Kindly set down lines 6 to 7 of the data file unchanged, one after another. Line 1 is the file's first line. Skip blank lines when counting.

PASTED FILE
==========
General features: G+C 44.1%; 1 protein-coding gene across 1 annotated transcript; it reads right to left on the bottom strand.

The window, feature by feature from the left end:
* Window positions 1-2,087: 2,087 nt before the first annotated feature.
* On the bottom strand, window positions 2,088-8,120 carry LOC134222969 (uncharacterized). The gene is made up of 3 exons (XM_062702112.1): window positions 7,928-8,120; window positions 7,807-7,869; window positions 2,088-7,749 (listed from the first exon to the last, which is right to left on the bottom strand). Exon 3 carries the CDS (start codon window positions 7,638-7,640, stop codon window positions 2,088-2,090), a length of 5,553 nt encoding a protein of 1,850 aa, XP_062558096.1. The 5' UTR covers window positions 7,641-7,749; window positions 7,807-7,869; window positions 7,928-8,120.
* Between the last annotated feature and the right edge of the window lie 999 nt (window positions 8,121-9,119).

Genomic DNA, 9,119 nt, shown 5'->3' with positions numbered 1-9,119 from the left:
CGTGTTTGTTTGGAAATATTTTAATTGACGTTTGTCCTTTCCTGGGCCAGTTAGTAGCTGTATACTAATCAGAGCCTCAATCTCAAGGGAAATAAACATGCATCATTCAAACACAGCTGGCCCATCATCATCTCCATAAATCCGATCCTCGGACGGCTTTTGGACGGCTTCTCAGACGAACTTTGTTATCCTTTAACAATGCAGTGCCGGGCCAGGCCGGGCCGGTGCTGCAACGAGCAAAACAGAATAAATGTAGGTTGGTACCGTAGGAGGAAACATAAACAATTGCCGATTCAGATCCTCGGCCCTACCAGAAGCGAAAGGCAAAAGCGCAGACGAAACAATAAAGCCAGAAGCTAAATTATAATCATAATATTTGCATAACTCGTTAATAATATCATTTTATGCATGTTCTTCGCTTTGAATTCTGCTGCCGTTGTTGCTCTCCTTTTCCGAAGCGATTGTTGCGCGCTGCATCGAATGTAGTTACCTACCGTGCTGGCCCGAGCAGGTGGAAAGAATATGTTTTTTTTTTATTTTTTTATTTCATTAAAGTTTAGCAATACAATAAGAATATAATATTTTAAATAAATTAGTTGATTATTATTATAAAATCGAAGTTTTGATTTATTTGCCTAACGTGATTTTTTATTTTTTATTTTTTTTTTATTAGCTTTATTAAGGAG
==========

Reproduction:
Genomic DNA, 9,119 nt, shown 5'->3' with positions numbered 1-9,119 from the left:
CGTGTTTGTTTGGAAATATTTTAATTGACGTTTGTCCTTTCCTGGGCCAGTTAGTAGCTGTATACTAATCAGAGCCTCAATCTCAAGGGAAATAAACATGCATCATTCAAACACAGCTGGCCCATCATCATCTCCATAAATCCGATCCTCGGACGGCTTTTGGACGGCTTCTCAGACGAACTTTGTTATCCTTTAACAATGCAGTGCCGGGCCAGGCCGGGCCGGTGCTGCAACGAGCAAAACAGAATAAATGTAGGTTGGTACCGTAGGAGGAAACATAAACAATTGCCGATTCAGATCCTCGGCCCTACCAGAAGCGAAAGGCAAAAGCGCAGACGAAACAATAAAGCCAGAAGCTAAATTATAATCATAATATTTGCATAACTCGTTAATAATATCATTTTATGCATGTTCTTCGCTTTGAATTCTGCTGCCGTTGTTGCTCTCCTTTTCCGAAGCGATTGTTGCGCGCTGCATCGAATGTAGTTACCTACCGTGCTGGCCCGAGCAGGTGGAAAGAATATGTTTTTTTTTTATTTTTTTATTTCATTAAAGTTTAGCAATACAATAAGAATATAATATTTTAAATAAATTAGTTGATTATTATTATAAAATCGAAGTTTTGATTTATTTGCCTAACGTGATTTTTTATTTTTTATTTTTTTTTTATTAGCTTTATTAAGGAG